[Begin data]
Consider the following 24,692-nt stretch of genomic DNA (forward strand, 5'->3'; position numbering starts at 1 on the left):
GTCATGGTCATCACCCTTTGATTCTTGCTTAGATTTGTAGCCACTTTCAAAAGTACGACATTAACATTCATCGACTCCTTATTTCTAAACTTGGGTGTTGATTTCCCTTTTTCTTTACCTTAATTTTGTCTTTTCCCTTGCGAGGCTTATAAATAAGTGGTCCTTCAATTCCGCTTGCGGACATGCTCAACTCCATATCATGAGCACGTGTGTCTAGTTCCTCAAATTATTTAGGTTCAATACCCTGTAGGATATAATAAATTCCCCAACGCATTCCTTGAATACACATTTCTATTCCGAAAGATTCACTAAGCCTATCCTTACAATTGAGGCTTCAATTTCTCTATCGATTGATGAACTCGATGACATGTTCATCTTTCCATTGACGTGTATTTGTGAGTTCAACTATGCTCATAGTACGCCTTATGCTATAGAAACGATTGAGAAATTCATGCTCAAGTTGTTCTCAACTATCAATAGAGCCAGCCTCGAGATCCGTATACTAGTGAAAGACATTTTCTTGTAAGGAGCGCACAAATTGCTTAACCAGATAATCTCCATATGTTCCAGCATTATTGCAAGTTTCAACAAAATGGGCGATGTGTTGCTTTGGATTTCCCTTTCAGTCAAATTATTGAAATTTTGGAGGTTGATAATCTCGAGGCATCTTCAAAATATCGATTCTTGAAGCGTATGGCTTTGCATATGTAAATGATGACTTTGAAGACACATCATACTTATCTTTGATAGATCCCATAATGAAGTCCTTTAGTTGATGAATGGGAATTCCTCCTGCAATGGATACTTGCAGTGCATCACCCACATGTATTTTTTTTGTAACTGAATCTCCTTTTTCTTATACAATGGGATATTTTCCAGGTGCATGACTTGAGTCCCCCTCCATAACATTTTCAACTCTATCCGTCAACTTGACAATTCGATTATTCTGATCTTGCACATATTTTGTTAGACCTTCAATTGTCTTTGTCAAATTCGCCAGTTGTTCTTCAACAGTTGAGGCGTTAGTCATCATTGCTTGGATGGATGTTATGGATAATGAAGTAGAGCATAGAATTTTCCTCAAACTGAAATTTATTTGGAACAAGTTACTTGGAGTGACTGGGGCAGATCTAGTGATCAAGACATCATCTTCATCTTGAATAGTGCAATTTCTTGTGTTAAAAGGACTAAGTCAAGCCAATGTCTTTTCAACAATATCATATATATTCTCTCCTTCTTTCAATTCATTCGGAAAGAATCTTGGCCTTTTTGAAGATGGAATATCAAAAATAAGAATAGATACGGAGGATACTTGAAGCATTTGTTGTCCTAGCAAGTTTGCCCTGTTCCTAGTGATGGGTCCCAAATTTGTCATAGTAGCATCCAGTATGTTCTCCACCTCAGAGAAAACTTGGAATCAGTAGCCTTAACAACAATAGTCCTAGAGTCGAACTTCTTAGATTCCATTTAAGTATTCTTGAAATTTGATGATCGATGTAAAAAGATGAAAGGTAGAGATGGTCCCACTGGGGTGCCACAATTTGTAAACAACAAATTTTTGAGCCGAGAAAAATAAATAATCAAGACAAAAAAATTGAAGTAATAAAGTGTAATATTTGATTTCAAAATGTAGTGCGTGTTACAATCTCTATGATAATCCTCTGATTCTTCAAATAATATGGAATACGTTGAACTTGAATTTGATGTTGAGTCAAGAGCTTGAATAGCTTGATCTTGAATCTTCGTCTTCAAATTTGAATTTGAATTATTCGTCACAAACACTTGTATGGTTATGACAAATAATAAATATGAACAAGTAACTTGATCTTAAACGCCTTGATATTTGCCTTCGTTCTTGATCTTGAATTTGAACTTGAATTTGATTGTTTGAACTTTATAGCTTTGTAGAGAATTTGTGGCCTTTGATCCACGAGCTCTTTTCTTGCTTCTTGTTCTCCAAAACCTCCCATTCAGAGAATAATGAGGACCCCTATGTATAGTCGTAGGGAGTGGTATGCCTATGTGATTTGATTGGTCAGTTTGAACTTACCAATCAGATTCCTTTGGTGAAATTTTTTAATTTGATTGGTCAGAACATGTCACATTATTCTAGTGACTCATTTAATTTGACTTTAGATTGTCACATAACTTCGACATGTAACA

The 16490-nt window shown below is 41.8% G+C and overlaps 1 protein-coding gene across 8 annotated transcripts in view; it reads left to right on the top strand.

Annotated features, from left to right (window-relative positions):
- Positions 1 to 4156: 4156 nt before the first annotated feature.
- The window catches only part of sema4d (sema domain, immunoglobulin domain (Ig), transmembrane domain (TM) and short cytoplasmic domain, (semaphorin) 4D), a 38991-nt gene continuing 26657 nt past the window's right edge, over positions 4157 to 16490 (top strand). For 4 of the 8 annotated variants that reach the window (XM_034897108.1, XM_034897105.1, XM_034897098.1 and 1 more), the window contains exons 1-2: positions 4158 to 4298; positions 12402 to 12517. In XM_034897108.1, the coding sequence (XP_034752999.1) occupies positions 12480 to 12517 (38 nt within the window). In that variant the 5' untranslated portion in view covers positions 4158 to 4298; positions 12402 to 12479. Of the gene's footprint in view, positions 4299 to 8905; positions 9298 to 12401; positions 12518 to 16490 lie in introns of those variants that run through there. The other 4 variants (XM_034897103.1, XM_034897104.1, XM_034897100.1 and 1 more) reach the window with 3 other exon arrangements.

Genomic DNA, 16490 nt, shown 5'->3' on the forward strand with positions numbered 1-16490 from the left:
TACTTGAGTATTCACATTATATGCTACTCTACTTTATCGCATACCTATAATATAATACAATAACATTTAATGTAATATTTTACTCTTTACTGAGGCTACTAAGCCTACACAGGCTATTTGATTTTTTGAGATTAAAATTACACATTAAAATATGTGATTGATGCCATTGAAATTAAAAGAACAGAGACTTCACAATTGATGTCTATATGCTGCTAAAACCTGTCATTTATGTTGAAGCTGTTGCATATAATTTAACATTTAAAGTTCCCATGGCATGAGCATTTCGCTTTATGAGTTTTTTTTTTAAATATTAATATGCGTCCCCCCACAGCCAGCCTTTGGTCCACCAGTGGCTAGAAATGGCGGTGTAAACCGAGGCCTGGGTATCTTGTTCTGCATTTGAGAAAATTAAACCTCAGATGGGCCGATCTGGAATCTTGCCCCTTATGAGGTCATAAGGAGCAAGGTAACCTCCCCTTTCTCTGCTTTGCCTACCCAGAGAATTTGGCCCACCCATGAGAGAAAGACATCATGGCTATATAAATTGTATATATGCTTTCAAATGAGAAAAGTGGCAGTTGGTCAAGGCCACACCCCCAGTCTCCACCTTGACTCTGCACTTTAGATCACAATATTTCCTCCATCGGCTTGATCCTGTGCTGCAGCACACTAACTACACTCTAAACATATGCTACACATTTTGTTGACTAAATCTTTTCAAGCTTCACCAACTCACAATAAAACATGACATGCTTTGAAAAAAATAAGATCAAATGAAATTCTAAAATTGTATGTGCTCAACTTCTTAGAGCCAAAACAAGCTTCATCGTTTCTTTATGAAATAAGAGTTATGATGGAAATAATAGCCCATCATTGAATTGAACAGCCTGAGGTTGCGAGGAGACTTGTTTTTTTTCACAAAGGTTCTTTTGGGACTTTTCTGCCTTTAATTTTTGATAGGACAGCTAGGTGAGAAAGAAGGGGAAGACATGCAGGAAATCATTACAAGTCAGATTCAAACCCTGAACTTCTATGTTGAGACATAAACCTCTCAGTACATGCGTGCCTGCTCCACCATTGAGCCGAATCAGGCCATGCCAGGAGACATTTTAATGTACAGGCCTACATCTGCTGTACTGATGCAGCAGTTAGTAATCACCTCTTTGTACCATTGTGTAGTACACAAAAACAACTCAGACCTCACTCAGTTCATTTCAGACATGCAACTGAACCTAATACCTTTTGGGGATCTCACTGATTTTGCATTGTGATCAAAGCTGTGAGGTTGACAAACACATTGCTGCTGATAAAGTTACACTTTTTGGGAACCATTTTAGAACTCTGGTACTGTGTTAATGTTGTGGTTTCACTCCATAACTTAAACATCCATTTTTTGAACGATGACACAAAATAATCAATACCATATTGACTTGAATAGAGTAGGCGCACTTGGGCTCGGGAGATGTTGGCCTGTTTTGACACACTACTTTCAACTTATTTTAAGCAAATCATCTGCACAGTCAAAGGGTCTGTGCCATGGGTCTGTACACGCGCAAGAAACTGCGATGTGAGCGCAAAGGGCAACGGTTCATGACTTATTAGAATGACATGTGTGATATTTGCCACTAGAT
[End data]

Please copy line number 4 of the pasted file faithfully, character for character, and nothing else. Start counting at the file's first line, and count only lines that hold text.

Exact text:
Annotated features, from left to right (window-relative positions):